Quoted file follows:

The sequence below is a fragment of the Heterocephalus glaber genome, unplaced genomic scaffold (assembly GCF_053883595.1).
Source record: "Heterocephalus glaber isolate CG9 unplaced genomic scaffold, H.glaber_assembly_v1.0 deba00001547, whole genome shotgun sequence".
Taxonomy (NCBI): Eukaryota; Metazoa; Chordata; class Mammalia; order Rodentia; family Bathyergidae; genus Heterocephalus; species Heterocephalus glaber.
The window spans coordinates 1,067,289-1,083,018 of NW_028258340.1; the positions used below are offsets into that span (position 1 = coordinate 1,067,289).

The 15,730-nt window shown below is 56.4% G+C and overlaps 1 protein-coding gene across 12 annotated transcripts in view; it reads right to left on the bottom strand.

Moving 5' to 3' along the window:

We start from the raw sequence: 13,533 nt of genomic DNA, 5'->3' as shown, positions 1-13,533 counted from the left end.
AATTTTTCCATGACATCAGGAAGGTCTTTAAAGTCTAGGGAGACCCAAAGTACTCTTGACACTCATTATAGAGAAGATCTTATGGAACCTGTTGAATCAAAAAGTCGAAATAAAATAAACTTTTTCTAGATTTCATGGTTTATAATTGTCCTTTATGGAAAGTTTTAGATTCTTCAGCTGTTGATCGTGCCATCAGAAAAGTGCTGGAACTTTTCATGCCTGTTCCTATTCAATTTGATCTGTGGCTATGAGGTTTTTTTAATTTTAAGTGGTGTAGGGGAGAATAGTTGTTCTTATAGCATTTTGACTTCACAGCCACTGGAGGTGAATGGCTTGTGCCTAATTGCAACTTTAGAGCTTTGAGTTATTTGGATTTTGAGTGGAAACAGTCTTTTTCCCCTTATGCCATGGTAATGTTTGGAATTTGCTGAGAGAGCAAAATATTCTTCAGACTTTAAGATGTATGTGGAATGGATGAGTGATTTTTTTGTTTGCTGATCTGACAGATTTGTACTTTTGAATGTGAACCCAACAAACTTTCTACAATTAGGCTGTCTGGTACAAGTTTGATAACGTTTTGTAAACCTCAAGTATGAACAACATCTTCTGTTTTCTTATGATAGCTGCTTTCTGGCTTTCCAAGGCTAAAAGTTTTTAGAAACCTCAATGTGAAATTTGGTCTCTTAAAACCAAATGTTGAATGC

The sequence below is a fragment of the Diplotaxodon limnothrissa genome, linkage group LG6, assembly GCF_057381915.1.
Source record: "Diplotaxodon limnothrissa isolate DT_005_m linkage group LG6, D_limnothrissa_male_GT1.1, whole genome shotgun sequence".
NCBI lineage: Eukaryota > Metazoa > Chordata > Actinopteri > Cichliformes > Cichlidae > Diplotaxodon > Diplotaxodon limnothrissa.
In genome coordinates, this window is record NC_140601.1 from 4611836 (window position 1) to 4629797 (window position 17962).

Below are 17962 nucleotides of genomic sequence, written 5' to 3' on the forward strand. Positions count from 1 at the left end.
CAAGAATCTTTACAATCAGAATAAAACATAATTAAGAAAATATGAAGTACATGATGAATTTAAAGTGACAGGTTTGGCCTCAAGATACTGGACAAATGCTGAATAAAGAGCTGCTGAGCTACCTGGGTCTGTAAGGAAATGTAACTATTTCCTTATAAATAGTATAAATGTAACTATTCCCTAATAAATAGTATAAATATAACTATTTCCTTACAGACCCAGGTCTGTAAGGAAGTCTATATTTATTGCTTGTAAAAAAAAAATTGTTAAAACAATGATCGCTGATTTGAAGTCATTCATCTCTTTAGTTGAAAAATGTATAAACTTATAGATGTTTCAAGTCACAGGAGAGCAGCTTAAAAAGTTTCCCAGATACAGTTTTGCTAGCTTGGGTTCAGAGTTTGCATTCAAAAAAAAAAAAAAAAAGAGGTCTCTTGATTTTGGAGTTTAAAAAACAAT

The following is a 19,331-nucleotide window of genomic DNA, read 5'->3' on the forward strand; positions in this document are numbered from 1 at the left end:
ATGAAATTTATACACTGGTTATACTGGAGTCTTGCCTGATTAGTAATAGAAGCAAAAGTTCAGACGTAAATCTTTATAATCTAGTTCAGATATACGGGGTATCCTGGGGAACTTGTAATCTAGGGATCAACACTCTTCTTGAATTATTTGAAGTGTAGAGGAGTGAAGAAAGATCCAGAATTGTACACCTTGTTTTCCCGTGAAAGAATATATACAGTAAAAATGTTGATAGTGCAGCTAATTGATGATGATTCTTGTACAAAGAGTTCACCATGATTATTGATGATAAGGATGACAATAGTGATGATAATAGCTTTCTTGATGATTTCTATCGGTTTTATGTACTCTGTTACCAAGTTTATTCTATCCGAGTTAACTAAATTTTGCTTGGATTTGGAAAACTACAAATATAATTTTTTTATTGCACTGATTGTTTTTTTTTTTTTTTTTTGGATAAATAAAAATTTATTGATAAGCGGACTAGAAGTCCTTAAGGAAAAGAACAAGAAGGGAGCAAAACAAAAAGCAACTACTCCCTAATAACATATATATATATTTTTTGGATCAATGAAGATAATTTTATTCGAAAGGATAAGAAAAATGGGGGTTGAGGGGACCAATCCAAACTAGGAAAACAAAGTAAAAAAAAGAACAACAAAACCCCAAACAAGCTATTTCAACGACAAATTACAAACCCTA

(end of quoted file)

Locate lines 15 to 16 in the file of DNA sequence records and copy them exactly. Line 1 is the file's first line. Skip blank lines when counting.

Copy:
The following is a 19,331-nucleotide window of genomic DNA, read 5'->3' on the forward strand; positions in this document are numbered from 1 at the left end:
ATGAAATTTATACACTGGTTATACTGGAGTCTTGCCTGATTAGTAATAGAAGCAAAAGTTCAGACGTAAATCTTTATAATCTAGTTCAGATATACGGGGTATCCTGGGGAACTTGTAATCTAGGGATCAACACTCTTCTTGAATTATTTGAAGTGTAGAGGAGTGAAGAAAGATCCAGAATTGTACACCTTGTTTTCCCGTGAAAGAATATATACAGTAAAAATGTTGATAGTGCAGCTAATTGATGATGATTCTTGTACAAAGAGTTCACCATGATTATTGATGATAAGGATGACAATAGTGATGATAATAGCTTTCTTGATGATTTCTATCGGTTTTATGTACTCTGTTACCAAGTTTATTCTATCCGAGTTAACTAAATTTTGCTTGGATTTGGAAAACTACAAATATAATTTTTTTATTGCACTGATTGTTTTTTTTTTTTTTTTTTGGATAAATAAAAATTTATTGATAAGCGGACTAGAAGTCCTTAAGGAAAAGAACAAGAAGGGAGCAAAACAAAAAGCAACTACTCCCTAATAACATATATATATATTTTTTGGATCAATGAAGATAATTTTATTCGAAAGGATAAGAAAAATGGGGGTTGAGGGGACCAATCCAAACTAGGAAAACAAAGTAAAAAAAAGAACAACAAAACCCCAAACAAGCTATTTCAACGACAAATTACAAACCCTA